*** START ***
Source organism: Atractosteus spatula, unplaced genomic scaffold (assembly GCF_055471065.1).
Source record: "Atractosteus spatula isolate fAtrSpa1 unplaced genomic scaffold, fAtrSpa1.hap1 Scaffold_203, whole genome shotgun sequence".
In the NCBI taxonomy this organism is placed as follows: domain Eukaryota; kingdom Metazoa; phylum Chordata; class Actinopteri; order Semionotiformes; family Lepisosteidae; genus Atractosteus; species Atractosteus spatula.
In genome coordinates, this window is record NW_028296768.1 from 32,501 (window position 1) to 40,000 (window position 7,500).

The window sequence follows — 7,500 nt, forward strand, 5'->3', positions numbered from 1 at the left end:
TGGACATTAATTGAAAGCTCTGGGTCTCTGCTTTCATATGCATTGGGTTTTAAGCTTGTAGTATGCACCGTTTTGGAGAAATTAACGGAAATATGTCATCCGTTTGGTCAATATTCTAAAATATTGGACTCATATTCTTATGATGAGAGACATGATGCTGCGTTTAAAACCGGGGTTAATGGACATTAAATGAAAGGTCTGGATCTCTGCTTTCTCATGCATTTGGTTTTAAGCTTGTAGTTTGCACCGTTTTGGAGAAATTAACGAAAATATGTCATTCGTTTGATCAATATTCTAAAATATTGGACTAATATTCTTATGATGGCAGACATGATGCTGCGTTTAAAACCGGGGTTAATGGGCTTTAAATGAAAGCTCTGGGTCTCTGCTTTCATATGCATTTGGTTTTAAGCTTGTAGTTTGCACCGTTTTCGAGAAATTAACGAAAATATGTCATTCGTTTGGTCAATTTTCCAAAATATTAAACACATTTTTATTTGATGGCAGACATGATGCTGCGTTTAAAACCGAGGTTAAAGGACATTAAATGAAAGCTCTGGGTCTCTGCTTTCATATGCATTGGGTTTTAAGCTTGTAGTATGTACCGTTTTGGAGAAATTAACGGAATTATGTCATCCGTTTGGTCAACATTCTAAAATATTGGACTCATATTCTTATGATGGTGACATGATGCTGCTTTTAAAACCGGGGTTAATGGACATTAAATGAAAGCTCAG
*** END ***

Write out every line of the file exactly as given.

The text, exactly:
Source organism: Atractosteus spatula, unplaced genomic scaffold (assembly GCF_055471065.1).
Source record: "Atractosteus spatula isolate fAtrSpa1 unplaced genomic scaffold, fAtrSpa1.hap1 Scaffold_203, whole genome shotgun sequence".
In the NCBI taxonomy this organism is placed as follows: domain Eukaryota; kingdom Metazoa; phylum Chordata; class Actinopteri; order Semionotiformes; family Lepisosteidae; genus Atractosteus; species Atractosteus spatula.
In genome coordinates, this window is record NW_028296768.1 from 32,501 (window position 1) to 40,000 (window position 7,500).

The window sequence follows — 7,500 nt, forward strand, 5'->3', positions numbered from 1 at the left end:
TGGACATTAATTGAAAGCTCTGGGTCTCTGCTTTCATATGCATTGGGTTTTAAGCTTGTAGTATGCACCGTTTTGGAGAAATTAACGGAAATATGTCATCCGTTTGGTCAATATTCTAAAATATTGGACTCATATTCTTATGATGAGAGACATGATGCTGCGTTTAAAACCGGGGTTAATGGACATTAAATGAAAGGTCTGGATCTCTGCTTTCTCATGCATTTGGTTTTAAGCTTGTAGTTTGCACCGTTTTGGAGAAATTAACGAAAATATGTCATTCGTTTGATCAATATTCTAAAATATTGGACTAATATTCTTATGATGGCAGACATGATGCTGCGTTTAAAACCGGGGTTAATGGGCTTTAAATGAAAGCTCTGGGTCTCTGCTTTCATATGCATTTGGTTTTAAGCTTGTAGTTTGCACCGTTTTCGAGAAATTAACGAAAATATGTCATTCGTTTGGTCAATTTTCCAAAATATTAAACACATTTTTATTTGATGGCAGACATGATGCTGCGTTTAAAACCGAGGTTAAAGGACATTAAATGAAAGCTCTGGGTCTCTGCTTTCATATGCATTGGGTTTTAAGCTTGTAGTATGTACCGTTTTGGAGAAATTAACGGAATTATGTCATCCGTTTGGTCAACATTCTAAAATATTGGACTCATATTCTTATGATGGTGACATGATGCTGCTTTTAAAACCGGGGTTAATGGACATTAAATGAAAGCTCAG